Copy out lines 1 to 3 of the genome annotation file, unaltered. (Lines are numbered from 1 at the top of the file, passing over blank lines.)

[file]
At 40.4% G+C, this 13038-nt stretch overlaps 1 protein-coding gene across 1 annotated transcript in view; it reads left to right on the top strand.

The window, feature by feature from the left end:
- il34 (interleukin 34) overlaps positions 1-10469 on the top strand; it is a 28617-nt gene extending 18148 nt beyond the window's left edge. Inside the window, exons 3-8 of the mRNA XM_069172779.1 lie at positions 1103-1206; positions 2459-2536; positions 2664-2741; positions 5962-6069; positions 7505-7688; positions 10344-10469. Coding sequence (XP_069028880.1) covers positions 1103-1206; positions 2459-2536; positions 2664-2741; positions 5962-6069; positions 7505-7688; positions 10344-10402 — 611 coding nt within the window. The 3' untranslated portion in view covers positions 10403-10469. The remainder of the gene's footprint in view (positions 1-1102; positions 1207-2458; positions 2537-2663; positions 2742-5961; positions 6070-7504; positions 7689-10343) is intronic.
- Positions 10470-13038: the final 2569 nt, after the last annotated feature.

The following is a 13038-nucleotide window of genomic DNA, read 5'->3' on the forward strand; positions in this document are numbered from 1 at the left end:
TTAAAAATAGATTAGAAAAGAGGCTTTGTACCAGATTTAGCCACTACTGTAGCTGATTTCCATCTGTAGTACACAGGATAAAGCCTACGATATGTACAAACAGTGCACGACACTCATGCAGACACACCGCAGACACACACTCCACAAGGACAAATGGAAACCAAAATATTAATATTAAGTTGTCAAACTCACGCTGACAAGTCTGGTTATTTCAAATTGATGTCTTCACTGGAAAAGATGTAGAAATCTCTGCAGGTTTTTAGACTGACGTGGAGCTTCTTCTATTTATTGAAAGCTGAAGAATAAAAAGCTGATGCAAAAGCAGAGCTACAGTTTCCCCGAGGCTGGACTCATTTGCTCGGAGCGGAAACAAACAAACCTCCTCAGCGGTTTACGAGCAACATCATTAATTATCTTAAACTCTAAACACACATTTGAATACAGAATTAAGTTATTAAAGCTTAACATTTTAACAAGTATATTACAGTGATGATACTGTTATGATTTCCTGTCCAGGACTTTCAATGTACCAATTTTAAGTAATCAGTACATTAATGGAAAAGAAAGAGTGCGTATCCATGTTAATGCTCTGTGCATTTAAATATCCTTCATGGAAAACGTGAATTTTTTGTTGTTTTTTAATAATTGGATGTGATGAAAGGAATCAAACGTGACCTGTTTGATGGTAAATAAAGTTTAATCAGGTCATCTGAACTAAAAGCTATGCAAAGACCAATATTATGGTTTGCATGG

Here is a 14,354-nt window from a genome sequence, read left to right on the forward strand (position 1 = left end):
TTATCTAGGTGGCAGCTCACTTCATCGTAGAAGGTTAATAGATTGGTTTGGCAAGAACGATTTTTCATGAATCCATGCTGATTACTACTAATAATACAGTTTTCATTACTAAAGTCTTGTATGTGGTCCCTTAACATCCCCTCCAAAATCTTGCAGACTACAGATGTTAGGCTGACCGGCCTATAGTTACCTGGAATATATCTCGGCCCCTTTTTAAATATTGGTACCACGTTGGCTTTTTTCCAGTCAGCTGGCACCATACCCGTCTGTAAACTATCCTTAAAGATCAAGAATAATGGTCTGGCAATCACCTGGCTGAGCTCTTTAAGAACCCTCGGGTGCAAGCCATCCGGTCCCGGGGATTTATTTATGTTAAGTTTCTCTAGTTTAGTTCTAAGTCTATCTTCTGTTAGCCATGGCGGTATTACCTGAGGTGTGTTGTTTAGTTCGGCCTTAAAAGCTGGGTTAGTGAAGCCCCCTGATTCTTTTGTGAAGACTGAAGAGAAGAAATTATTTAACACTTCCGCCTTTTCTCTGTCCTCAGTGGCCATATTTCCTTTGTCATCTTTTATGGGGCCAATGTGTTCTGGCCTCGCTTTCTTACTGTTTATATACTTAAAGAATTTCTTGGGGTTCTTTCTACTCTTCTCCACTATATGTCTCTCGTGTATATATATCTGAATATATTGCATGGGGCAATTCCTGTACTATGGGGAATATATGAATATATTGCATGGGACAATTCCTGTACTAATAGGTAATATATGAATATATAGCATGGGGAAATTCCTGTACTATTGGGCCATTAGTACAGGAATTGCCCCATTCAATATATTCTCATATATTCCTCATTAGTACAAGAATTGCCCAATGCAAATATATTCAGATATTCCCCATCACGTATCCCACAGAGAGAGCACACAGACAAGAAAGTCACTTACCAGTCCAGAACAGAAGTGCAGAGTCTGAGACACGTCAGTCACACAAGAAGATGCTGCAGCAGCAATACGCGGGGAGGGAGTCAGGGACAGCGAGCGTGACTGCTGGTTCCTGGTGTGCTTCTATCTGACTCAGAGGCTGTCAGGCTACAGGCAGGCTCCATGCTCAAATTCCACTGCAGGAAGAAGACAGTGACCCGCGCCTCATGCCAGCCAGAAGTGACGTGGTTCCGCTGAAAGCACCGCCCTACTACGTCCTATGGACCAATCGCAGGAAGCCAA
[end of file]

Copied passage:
At 40.4% G+C, this 13038-nt stretch overlaps 1 protein-coding gene across 1 annotated transcript in view; it reads left to right on the top strand.

The window, feature by feature from the left end:
- il34 (interleukin 34) overlaps positions 1-10469 on the top strand; it is a 28617-nt gene extending 18148 nt beyond the window's left edge. Inside the window, exons 3-8 of the mRNA XM_069172779.1 lie at positions 1103-1206; positions 2459-2536; positions 2664-2741; positions 5962-6069; positions 7505-7688; positions 10344-10469. Coding sequence (XP_069028880.1) covers positions 1103-1206; positions 2459-2536; positions 2664-2741; positions 5962-6069; positions 7505-7688; positions 10344-10402 — 611 coding nt within the window. The 3' untranslated portion in view covers positions 10403-10469. The remainder of the gene's footprint in view (positions 1-1102; positions 1207-2458; positions 2537-2663; positions 2742-5961; positions 6070-7504; positions 7689-10343) is intronic.